The approach to Villa Ylang Ylang is breathtaking – large wooden gates open onto an expansive black cobbled turning circle surrounded by walls covered in rich green creepers. At the centre is an imposing black chalice fountain. Six Balinese maidens line the entrance wall with cascading waters jugs filling a fishpond. Enter through the tall black gateposts and ahead is the main house with its 11-metre-high atrium. Towering cream-coloured colonnades support the vast rattan-lined roof. Floor-to-ceiling wood doors fold back to reveal a superb 15m swimming pool and the beach beyond. Black and white stone terraces mirror the dark black sands of the beach and the breaking surf of the crashing waves. Rich gold furnishings, brown drapes and dark wood trim enhance a rather regal ambiance.
The black, white and gold theme runs throughout The Ylang Ylang from the deck and balés (gazebos) by the beach through the two beachfront master suites (each complete with an open-air cold-water jacuzzi), through to the two queen bedrooms and their respective connecting twin rooms (all ensuite) to the kitchen and study/entertainment room stuffed with DVDs. White sculptures dotted around the manicured lawns and white terrace pebbles offset black sun loungers and matching umbrellas. Gold curtains and cushions lift black and white marble floors throughout, and meals might be served on gold plates by staff decked out in Oriental-style black jackets.
For the meals themselves, a suggestion menu offers a range of gourmet dishes including Asian, Italian, fusion and healthy options. The chef is happy to take your requests and will undertake the shopping on guest account for the cost of the ingredients + 20%. Other members of the staff team of ten include maids, butlers and 24-hour security, all under the direction of a villa manager. The villa also provides airport transfers, with additional use of the car and driver charged to guests.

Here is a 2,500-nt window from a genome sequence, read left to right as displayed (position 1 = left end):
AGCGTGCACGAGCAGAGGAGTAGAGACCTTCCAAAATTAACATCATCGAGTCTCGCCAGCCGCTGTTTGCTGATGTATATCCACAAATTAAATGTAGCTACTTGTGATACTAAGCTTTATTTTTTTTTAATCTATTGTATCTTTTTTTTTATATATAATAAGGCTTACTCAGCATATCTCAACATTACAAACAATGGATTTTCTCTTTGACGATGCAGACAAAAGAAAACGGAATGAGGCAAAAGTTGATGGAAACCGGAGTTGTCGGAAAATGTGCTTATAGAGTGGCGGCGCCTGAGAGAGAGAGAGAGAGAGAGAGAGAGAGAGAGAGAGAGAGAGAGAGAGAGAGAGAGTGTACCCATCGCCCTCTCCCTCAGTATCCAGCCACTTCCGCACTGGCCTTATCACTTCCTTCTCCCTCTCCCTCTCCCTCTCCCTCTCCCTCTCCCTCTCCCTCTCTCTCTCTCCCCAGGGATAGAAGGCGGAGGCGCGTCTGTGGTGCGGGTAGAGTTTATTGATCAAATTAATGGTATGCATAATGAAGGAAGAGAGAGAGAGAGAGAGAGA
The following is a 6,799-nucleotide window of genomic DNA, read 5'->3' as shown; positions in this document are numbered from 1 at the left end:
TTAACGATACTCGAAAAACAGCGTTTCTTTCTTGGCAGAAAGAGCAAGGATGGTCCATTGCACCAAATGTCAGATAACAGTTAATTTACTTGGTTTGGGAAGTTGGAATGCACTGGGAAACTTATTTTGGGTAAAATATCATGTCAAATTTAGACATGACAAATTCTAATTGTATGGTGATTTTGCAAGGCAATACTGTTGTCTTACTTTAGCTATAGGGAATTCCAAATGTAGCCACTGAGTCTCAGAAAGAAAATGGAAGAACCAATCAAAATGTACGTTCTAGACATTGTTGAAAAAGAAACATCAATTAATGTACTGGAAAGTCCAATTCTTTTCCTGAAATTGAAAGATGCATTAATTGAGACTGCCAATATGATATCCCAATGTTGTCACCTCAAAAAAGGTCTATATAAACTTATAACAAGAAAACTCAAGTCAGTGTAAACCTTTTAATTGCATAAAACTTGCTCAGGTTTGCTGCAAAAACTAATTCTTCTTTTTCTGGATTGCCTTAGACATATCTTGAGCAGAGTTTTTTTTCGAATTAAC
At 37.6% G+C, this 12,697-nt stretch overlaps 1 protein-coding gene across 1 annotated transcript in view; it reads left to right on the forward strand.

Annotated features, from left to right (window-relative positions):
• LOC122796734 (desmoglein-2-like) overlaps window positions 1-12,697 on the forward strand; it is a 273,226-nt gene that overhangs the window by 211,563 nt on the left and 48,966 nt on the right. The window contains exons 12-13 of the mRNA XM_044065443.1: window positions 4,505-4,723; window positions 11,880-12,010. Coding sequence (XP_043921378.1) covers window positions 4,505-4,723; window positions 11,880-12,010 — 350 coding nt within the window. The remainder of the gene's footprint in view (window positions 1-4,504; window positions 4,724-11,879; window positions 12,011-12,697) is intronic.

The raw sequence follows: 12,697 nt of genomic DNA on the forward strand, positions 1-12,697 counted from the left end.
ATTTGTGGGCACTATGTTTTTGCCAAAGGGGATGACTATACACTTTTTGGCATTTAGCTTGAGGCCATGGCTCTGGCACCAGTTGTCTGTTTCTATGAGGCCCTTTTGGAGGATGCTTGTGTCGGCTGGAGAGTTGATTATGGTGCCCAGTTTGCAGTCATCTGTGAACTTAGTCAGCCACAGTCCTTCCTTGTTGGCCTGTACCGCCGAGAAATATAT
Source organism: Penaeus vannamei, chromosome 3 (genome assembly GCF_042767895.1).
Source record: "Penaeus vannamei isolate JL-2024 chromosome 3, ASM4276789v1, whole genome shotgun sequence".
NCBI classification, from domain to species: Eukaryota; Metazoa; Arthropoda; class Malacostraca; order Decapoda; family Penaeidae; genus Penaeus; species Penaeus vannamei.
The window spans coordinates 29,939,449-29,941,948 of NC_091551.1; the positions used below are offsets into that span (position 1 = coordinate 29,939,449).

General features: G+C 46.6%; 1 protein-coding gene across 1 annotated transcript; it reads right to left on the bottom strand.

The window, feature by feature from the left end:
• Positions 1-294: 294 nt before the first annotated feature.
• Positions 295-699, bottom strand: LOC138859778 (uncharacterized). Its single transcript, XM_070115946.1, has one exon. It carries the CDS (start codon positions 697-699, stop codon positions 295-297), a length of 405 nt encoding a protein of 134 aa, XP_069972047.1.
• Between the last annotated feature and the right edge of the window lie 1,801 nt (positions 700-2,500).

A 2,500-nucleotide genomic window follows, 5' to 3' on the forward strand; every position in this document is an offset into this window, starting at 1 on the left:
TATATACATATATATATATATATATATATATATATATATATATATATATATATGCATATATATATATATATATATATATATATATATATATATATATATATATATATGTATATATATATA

|Size||Sleeps up to 12, 6 bedrooms|
|Family friendly||Great for children of all ages|
|Notes||No pets allowed, No smoking at this property|
|Luxuries||Private indoor pool|
|Pool||Private indoor pool|
|General||Air conditioning, TV, Wi-Fi available|
|Rooms||6 bedrooms, 6 bathrooms of which 6 Family bathrooms|
|Furniture||Double beds (6)|
|Outdoors||Private indoor pool|
|Access||Suitable for people with restricted mobility, Not suitable for wheelchair users|
Bali is Indonesia's most popular tourist location and is considered one of Asia's premier tropical island destinations. Steeped in history and renowned for its artistic way of life, Bali is a peaceful contrast to some of the more frantic destinations Asia has to offer.
The inner peace and creative talents of the Balinese has attracted artists the world over fascinated by local dancers, silversmiths, wood carvers, potters and painters that seem to pervade throughout the island. The abundant verdant fields and surrounding sea have long supplied Bali with an easy surplus of food leaving time for life's more artistic past times. As a result everything in Bali has a creative and religious element centred around the local Banjar (residents association) – little, adorned temples are everywhere, doors are covered in intricate carvings, huge kites ward off evil spirits and colourful roadside ceremonies bring traffic to a standstill.